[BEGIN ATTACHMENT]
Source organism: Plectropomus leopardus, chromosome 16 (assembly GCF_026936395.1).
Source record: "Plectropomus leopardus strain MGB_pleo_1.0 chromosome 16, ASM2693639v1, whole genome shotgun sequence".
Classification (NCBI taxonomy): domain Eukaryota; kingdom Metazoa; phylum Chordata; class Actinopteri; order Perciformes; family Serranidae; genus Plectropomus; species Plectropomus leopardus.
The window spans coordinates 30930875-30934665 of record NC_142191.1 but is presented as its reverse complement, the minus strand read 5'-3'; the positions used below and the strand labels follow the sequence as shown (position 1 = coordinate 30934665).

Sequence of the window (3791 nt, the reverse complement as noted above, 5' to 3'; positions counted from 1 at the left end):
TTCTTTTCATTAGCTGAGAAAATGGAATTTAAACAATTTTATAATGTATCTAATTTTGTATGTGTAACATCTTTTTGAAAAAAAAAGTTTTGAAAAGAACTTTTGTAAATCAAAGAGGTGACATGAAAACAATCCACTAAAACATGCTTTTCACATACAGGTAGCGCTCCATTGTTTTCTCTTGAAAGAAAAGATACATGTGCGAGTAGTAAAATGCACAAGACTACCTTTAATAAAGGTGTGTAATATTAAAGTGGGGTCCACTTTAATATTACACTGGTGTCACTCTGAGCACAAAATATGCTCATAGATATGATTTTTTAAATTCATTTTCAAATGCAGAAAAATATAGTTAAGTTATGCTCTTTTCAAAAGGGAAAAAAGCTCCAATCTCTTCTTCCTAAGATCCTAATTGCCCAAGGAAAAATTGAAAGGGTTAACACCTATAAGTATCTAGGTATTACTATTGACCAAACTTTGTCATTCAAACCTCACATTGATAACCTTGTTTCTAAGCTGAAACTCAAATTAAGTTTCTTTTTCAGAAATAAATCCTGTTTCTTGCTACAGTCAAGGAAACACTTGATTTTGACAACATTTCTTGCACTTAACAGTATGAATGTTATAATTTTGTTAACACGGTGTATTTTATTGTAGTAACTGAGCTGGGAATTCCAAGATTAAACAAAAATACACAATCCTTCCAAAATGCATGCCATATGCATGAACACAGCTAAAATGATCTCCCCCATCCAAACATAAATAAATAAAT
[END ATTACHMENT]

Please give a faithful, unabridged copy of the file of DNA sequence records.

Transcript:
Source organism: Plectropomus leopardus, chromosome 16 (assembly GCF_026936395.1).
Source record: "Plectropomus leopardus strain MGB_pleo_1.0 chromosome 16, ASM2693639v1, whole genome shotgun sequence".
Classification (NCBI taxonomy): domain Eukaryota; kingdom Metazoa; phylum Chordata; class Actinopteri; order Perciformes; family Serranidae; genus Plectropomus; species Plectropomus leopardus.
The window spans coordinates 30930875-30934665 of record NC_142191.1 but is presented as its reverse complement, the minus strand read 5'-3'; the positions used below and the strand labels follow the sequence as shown (position 1 = coordinate 30934665).

Sequence of the window (3791 nt, the reverse complement as noted above, 5' to 3'; positions counted from 1 at the left end):
TTCTTTTCATTAGCTGAGAAAATGGAATTTAAACAATTTTATAATGTATCTAATTTTGTATGTGTAACATCTTTTTGAAAAAAAAAGTTTTGAAAAGAACTTTTGTAAATCAAAGAGGTGACATGAAAACAATCCACTAAAACATGCTTTTCACATACAGGTAGCGCTCCATTGTTTTCTCTTGAAAGAAAAGATACATGTGCGAGTAGTAAAATGCACAAGACTACCTTTAATAAAGGTGTGTAATATTAAAGTGGGGTCCACTTTAATATTACACTGGTGTCACTCTGAGCACAAAATATGCTCATAGATATGATTTTTTAAATTCATTTTCAAATGCAGAAAAATATAGTTAAGTTATGCTCTTTTCAAAAGGGAAAAAAGCTCCAATCTCTTCTTCCTAAGATCCTAATTGCCCAAGGAAAAATTGAAAGGGTTAACACCTATAAGTATCTAGGTATTACTATTGACCAAACTTTGTCATTCAAACCTCACATTGATAACCTTGTTTCTAAGCTGAAACTCAAATTAAGTTTCTTTTTCAGAAATAAATCCTGTTTCTTGCTACAGTCAAGGAAACACTTGATTTTGACAACATTTCTTGCACTTAACAGTATGAATGTTATAATTTTGTTAACACGGTGTATTTTATTGTAGTAACTGAGCTGGGAATTCCAAGATTAAACAAAAATACACAATCCTTCCAAAATGCATGCCATATGCATGAACACAGCTAAAATGATCTCCCCCATCCAAACATAAATAAATAAAT